A major difference will be up front. The Packers have lost left tackle Chad Clifton for the year after an aggressive hit from Warren Sapp put him on the shelf, and the Packers are scrambling to make up for the loss. Center Mike Flanagan moved to left tackle to finish the game and may be needed to stay there. If so, 16-year veteran Frank Winters will move in at center, flanked by guards Mike Wahle and Marco Rivera and right tackle Earl Dotson. The loss of Clifton is huge and may force the Packers to change things up offensively.
On the defensive side of the ball, the Vikings dominated the Packers in the first meeting. As a team, the Vikings ran for 218 yards, thanks to an injury that sidelined defensive tackle Cletidus Hunt. With nose tackle Gilbert Brown also injured, the Packers will have to depend even more on defensive ends Kabeer Gbaja-Biamila and Vonnie Holliday, who also missed the Week 11 game. Of the front four that faced the Vikings in Week 11, perhaps only Gbaja-Biamila will be in the starting front four come Sunday.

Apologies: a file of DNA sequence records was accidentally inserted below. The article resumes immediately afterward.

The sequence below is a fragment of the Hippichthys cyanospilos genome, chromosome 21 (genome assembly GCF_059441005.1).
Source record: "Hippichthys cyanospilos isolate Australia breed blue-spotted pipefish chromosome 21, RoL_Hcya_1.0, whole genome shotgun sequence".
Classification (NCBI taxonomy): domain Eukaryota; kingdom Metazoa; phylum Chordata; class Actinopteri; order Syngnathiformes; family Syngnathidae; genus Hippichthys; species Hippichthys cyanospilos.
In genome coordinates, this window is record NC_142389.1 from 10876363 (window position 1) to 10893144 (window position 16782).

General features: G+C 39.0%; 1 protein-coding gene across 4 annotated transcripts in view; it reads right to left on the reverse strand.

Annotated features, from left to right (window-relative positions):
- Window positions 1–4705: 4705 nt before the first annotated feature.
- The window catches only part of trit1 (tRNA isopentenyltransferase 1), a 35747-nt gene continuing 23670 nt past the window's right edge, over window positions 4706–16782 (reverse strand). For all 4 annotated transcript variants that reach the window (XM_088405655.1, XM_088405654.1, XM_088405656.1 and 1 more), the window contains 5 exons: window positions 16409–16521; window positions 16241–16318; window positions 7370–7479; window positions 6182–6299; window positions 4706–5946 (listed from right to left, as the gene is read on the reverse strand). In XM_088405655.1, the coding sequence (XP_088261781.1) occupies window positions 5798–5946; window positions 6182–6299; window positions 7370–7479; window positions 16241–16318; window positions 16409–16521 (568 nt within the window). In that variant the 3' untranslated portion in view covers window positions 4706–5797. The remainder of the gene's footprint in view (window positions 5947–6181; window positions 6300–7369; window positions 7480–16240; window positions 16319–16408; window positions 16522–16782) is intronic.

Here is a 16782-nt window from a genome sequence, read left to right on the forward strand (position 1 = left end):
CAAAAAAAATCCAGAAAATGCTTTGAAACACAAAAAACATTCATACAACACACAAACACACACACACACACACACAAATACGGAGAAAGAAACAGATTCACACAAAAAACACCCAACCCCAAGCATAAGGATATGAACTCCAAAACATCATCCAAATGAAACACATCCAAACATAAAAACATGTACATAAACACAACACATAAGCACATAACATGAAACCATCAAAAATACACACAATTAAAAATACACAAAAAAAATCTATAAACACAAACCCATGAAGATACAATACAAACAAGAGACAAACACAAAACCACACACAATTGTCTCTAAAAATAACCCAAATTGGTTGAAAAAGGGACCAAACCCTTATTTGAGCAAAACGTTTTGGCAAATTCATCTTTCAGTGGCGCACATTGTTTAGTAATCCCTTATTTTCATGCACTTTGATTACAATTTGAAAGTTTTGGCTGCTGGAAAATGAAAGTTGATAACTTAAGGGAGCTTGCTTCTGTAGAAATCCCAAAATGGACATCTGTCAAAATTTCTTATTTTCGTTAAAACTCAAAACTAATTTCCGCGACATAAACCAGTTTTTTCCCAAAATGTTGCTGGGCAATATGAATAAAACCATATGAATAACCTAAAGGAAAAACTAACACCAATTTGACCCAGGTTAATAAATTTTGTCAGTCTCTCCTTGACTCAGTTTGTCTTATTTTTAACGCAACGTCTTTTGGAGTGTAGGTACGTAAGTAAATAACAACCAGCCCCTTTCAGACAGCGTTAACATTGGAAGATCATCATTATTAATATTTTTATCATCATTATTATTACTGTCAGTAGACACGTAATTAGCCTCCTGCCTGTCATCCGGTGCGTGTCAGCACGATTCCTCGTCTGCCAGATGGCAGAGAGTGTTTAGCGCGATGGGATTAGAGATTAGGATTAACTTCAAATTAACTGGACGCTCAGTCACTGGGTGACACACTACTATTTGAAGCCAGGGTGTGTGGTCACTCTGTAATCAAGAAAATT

The linebackers for the Packers didn't make the big plays they typically do when the teams had their meeting at the Metrodome, but they remain one of the most dominant linebacker units in the league. With Hardy Nickerson in the middle and Nate Wayne and Na'il Diggs on the outside, the Packers have three active, heavy-hitting defenders that can make a game-tilting play — be it by a big hit to cause fumbles or interceptions in coverage. The Vikings did a good job of neutralizing them in the first meeting and will have to do so again in order to come away with a win.
The secondary held its own in the first meeting, as Daunte Culpepper completed just 13 passes, but six of them went to Randy Moss, including a 41-yard touchdown. Cornerbacks Mike McKenzie and Tyrone Williams are solid in press coverage, but, while big playmakers, they are also prone to mistakes that can create big plays. They will be asked to shut down Moss.
The safeties will have to provide deep pass coverage as well as sneak up to stop Bennett. Darren Sharper remains one of the best in the league at strong safety, but rookie Marques Anderson continues to learn on the fly. Teams have tended to go after him, and the Vikings should be no exception. When the Packers go into nickel and dime packages the talent doesn't drop off, with cornerback Tod McBride and safety Antuan Edwards both capable of making big plays.